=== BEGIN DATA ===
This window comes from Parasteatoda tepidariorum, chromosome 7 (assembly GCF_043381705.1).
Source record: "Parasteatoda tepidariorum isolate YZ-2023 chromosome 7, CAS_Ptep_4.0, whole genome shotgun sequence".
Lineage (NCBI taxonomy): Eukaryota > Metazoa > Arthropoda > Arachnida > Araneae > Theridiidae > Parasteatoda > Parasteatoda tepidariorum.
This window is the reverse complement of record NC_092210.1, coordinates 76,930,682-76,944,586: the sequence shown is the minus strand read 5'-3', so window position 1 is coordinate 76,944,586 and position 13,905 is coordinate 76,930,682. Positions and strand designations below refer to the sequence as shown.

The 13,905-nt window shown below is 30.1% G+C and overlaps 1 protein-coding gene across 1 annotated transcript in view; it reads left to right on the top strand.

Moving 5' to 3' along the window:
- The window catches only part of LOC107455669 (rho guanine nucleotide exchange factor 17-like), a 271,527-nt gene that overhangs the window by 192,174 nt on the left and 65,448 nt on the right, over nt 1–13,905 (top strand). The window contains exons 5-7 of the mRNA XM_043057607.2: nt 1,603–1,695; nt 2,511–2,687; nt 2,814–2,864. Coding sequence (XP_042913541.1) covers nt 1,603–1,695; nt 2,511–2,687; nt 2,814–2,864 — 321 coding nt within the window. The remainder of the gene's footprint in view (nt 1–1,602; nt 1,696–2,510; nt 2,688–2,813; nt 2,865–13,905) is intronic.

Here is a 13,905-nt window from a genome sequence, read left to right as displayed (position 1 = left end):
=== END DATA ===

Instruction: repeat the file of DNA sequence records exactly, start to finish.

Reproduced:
This window comes from Parasteatoda tepidariorum, chromosome 7 (assembly GCF_043381705.1).
Source record: "Parasteatoda tepidariorum isolate YZ-2023 chromosome 7, CAS_Ptep_4.0, whole genome shotgun sequence".
Lineage (NCBI taxonomy): Eukaryota > Metazoa > Arthropoda > Arachnida > Araneae > Theridiidae > Parasteatoda > Parasteatoda tepidariorum.
This window is the reverse complement of record NC_092210.1, coordinates 76,930,682-76,944,586: the sequence shown is the minus strand read 5'-3', so window position 1 is coordinate 76,944,586 and position 13,905 is coordinate 76,930,682. Positions and strand designations below refer to the sequence as shown.

The 13,905-nt window shown below is 30.1% G+C and overlaps 1 protein-coding gene across 1 annotated transcript in view; it reads left to right on the top strand.

Moving 5' to 3' along the window:
- The window catches only part of LOC107455669 (rho guanine nucleotide exchange factor 17-like), a 271,527-nt gene that overhangs the window by 192,174 nt on the left and 65,448 nt on the right, over nt 1–13,905 (top strand). The window contains exons 5-7 of the mRNA XM_043057607.2: nt 1,603–1,695; nt 2,511–2,687; nt 2,814–2,864. Coding sequence (XP_042913541.1) covers nt 1,603–1,695; nt 2,511–2,687; nt 2,814–2,864 — 321 coding nt within the window. The remainder of the gene's footprint in view (nt 1–1,602; nt 1,696–2,510; nt 2,688–2,813; nt 2,865–13,905) is intronic.

Here is a 13,905-nt window from a genome sequence, read left to right as displayed (position 1 = left end):